a lifetime of missing you

on the anniversary of the day we lost our Dad, I usually write about how much I miss his wisdom and how his values inform my life every day.  All of that still stands, our Dad was a proud, working class man for whom family was everything.  A quietly spoken man, who we seldom saw angry, he  made our lives as easy as he could.

Lately in lockdown I have been researching our family tree, and in doing so am seeing all my ancestors in a different light.  Dad had a sister who died.  We all knew the story, a difficult labour, no money for doctors and both Mother and baby lost forever.  We had always assumed she was younger than Dad, but I now know she was the eldest of the four children.  Married twice before her death at just twenty six, I think she was a strong woman.  This then led me to the other women in the family.  I find a maternal great grandmother who had followed her heart and left her home to marry. This couple somehow ended up living many miles away from their families, and made a new life beside the sea.  Dad’s Mum, juggled living through two world wars, with very little money, while feeding and caring for a family of six. Rumour has it Dad was her favourite child, spoiled with love, as there was very little else.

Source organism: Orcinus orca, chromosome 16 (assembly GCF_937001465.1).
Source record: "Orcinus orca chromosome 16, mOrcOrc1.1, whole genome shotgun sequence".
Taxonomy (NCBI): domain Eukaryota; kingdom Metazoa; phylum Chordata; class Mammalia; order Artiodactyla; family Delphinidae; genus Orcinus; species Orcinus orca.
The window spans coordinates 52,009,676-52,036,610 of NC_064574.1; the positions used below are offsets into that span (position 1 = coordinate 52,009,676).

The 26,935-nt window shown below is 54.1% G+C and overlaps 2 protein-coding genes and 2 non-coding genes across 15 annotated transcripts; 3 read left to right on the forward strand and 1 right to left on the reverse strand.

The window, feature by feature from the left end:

I think these women had a massive effect on Dad.  He became a man who respected women, who loved completely and sincerely and despite incredibly poor beginnings he grew into the strongest man I have ever known.  His wicked sense of humour was legendary, and his passion for justice and fairness in the world was proven in his trade union work.

My sister and I are the results of all that went before.  A mixture of our parents and all their ancestors, we have grown into adults without the guidance of our Mum and Dad, I think we have done alright.  Our children are happy and healthy and each of them is now adult and making their own paths through this world.

So, in the thirty five years without you Dad, I have tried to keep to your values.  I have learned more about you than you ever told me.  I understand where your passion for equality came from, how your childhood days with no shoes and little food grew into pride in standing on your own two feet.  The love you learned, and shared is still a part of me.  Despite your absence, you have held me close through life’s troubles. The idea of you became the central part of me and with that I have done my best, in tricky times and happy days, you have never been far away.


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